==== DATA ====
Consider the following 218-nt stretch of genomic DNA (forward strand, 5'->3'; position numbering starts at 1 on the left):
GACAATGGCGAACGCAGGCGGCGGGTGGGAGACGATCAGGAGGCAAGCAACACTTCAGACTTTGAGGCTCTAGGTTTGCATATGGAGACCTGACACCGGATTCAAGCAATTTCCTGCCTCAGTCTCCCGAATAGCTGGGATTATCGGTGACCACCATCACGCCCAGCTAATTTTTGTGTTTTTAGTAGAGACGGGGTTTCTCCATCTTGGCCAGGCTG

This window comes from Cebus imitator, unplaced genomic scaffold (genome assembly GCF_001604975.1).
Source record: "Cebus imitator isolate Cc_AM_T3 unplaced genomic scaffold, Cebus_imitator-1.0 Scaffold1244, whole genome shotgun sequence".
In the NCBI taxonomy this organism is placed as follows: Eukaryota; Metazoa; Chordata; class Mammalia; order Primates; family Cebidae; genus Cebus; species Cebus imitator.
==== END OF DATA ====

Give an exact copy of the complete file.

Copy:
Consider the following 218-nt stretch of genomic DNA (forward strand, 5'->3'; position numbering starts at 1 on the left):
GACAATGGCGAACGCAGGCGGCGGGTGGGAGACGATCAGGAGGCAAGCAACACTTCAGACTTTGAGGCTCTAGGTTTGCATATGGAGACCTGACACCGGATTCAAGCAATTTCCTGCCTCAGTCTCCCGAATAGCTGGGATTATCGGTGACCACCATCACGCCCAGCTAATTTTTGTGTTTTTAGTAGAGACGGGGTTTCTCCATCTTGGCCAGGCTG

This window comes from Cebus imitator, unplaced genomic scaffold (genome assembly GCF_001604975.1).
Source record: "Cebus imitator isolate Cc_AM_T3 unplaced genomic scaffold, Cebus_imitator-1.0 Scaffold1244, whole genome shotgun sequence".
In the NCBI taxonomy this organism is placed as follows: Eukaryota; Metazoa; Chordata; class Mammalia; order Primates; family Cebidae; genus Cebus; species Cebus imitator.